The Dangers of Sewing – Part 2 of 2

Suggestions on How to Have a Safe Sewing Environment

Safety First Sign image
(Click here for Part 1)

Personal Experiences Shared

One person I spoke with said she dropped an open rotary cutter on a lamp cord, resulting in a bit of indoor fireworks. She ended up needing to replace the lamp cord, the outlet, and the rotary blade. She was lucky, however, that nothing caught on fire.

One woman cautioned against ironing without clothes on. (I’ll wait for the laughing to die down…) Actually, what happened was she was sewing a garment for herself, and in between trying it on decided to iron the seams and try it on again. She burned herself in the process.

In addition to these, some of the people I spoke with offered words of advice:

  • Be aware of what you’re working on. When you thread your machine or go near the needle with your finger(s), stop the machine or be sure your feet are away from the pedal. This is especially stressed if you work around industrial machines, because they can start up very quickly.
  • If you have long hair, pull it back to keep it from getting caught in the machine’s moving parts
  • Leather Thimble image
    A leather thimble
  • If you are sewing by hand, make use of thimbles. Some people (such as this author) can’t stand metal thimbles. I purchase leather ones like this:
  • Wear safety glasses. Now, I can already hear a few people moaning about this, but honestly, is your eyesight more important or “looking cool” in a room you’re probably sewing all alone in? Some people wear glasses anyway – this is better than nothing, but as previously mentioned, a few women I spoke with actually chipped their daily-wear glasses.
  • Don’t sew while you’re tired or when you’ve been drinking. You’re dealing with sharp objects which can be dangerous to a person who isn’t fully paying attention to what they’re doing.
  • When you’re sewing for someone else and pin-fitting them, be careful not to stick the person with your pins.
  • Use a magnetic pin cushion to pick up loose pins from the carpet.
  • Keep your pets away from your sewing area. Preventing vet bills is easier than diagnosing what happened to them. I realized the importance of this one day when I caught my dog with a 2” long dressmaker pin in his mouth, and he was trying to swallow it. I didn’t even know it was on the floor. Now I ban my pets from coming into my sewing room at all.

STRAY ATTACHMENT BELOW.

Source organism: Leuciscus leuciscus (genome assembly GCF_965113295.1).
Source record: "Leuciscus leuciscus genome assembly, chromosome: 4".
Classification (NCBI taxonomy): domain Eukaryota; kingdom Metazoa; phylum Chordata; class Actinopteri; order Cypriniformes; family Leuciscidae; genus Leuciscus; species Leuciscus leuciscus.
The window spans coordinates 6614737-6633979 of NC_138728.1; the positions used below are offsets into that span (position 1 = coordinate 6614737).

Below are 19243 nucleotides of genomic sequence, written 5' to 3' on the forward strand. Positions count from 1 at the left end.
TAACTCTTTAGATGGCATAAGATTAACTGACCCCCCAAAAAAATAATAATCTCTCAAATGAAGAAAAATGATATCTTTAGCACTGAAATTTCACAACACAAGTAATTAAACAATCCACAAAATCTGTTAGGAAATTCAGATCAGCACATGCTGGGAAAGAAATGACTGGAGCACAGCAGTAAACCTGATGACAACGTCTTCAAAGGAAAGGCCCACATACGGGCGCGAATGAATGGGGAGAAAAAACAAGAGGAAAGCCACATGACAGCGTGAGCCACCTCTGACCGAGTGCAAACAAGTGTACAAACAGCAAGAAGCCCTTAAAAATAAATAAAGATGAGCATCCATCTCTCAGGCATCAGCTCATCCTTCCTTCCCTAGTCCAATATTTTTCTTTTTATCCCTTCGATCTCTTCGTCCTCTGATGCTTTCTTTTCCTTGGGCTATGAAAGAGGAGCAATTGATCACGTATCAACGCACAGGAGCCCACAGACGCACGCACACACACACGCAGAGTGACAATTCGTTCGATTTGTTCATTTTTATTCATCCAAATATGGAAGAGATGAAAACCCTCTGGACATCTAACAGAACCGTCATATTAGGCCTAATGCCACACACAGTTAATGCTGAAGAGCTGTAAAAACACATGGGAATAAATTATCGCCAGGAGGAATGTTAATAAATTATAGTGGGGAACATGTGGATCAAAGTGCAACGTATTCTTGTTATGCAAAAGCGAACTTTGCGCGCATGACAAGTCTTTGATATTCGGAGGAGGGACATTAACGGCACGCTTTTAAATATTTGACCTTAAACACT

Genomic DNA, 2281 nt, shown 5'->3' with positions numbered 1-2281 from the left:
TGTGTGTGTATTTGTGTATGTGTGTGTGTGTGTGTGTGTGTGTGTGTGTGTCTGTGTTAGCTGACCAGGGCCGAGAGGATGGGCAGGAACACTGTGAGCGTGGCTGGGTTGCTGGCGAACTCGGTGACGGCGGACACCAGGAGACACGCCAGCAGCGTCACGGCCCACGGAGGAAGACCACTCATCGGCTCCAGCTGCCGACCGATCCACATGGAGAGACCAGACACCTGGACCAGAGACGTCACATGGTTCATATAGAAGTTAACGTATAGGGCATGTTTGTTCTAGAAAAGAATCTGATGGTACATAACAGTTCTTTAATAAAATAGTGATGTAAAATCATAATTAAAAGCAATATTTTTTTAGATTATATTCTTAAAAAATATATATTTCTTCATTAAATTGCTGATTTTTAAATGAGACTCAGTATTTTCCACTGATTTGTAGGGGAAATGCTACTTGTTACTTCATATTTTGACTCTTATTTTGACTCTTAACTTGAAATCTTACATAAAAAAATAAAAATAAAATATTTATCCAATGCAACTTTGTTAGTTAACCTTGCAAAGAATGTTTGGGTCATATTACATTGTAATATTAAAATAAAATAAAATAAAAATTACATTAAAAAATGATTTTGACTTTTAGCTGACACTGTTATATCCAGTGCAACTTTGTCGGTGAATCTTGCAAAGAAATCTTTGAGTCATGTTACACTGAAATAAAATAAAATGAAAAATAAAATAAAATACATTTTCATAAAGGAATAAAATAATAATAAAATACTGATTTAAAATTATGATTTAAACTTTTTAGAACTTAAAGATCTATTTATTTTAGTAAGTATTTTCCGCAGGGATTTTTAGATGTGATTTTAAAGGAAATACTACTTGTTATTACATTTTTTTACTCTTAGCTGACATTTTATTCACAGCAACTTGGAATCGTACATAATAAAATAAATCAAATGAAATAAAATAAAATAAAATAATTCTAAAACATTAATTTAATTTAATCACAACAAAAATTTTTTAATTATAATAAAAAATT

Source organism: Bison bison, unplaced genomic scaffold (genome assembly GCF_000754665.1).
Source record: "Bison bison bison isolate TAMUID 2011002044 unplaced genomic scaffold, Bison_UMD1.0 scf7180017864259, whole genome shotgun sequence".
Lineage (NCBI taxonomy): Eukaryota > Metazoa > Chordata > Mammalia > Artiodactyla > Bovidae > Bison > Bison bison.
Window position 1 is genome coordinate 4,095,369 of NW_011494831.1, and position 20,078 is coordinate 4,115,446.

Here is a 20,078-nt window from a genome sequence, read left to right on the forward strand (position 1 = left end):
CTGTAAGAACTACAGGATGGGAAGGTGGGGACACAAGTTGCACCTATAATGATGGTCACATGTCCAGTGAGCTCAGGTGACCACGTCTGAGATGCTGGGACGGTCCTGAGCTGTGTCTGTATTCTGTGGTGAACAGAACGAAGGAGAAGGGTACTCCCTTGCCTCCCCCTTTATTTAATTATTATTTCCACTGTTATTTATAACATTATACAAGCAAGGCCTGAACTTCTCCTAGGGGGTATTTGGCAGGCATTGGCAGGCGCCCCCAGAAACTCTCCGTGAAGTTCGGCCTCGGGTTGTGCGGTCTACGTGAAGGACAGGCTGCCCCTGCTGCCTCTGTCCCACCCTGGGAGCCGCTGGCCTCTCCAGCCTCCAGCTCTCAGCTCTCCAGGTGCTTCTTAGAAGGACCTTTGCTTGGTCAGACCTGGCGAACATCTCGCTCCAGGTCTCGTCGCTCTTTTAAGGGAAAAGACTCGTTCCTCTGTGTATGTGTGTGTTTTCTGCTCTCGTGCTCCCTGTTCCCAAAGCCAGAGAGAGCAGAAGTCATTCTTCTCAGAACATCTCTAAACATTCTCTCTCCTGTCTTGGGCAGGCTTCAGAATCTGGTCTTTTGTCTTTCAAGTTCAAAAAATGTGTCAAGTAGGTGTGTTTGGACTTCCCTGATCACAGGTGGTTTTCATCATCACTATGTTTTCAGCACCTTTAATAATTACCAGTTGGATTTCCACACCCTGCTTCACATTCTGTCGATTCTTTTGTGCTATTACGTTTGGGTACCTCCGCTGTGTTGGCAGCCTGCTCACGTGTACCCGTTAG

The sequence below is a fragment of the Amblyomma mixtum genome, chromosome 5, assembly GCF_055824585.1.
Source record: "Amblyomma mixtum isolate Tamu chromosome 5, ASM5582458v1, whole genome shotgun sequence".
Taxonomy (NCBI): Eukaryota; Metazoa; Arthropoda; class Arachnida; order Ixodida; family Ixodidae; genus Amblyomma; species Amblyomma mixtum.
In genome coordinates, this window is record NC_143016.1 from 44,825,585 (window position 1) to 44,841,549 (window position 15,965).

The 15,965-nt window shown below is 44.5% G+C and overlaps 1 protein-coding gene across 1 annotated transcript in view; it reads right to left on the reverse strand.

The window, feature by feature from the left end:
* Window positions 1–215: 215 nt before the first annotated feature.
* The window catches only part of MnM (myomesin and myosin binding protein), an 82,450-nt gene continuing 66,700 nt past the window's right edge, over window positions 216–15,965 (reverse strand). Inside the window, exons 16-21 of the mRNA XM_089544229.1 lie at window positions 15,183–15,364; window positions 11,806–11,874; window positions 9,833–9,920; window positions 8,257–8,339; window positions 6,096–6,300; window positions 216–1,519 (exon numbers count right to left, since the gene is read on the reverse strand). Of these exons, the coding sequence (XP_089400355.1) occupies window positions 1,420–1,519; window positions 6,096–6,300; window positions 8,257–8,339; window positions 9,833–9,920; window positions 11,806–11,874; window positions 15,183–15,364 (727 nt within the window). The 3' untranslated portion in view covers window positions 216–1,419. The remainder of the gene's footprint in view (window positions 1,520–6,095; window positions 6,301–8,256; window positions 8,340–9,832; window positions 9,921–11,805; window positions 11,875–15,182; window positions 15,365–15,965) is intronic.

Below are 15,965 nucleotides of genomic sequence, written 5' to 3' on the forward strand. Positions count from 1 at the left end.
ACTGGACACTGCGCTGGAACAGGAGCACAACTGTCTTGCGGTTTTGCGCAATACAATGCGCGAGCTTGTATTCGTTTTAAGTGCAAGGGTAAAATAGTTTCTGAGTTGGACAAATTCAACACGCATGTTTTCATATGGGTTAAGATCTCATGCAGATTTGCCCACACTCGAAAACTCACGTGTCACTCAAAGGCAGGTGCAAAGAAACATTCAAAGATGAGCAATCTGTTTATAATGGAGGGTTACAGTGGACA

• Keep your fingers away from rotary blades and open scissors. One woman suggested, “Keep all parts of your hand behind the 1/2” mark on your quilting grid as you apply the rotary cutter.”
  • If you’re sewing for long periods of time, get up and do some stretches or go for a short walk. Your back will thank you!
  • Do not try to catch an iron that is falling to the floor. Do not iron while you are tired. (I recall trying to finish a project in the wee hours of the morning, and I was so tired yet determined to finish what I was doing. I grabbed the wrong side of the iron. The palm and fingers on my left hand took weeks to heal.)
  • Be aware if you have any allergies to fibers. If you’re allergic to wool, you might want to stay away from sewing wools or wool blends. I discovered, after several years of working with fabrics and working in a fabric store for some years, that I have an allergy to the preservatives used on new fabrics. It causes my hands and face to break out. Knowing this, I make sure to prewash fabrics, if possible, before working with them. This is a good practice anyway, but be sure your fabric doesn’t say, “Dry Clean Only!”
  • Keep sharp tools such as rotary cutters and tracing wheels in a pencil case where they will remain contained until you need them. This will help prevent being cut by accident while rummaging through your sewing box.
  • Wear closed toe shoes while you cut patterns and sew. Even more, be sure you are wearing shoes at all! Needles piercing hands and feet were the number one complaint I received.

Special thanks to everyone who spent time talking with me about their experiences with sewing! Do you have another suggestion for our safety list? Tell us about it!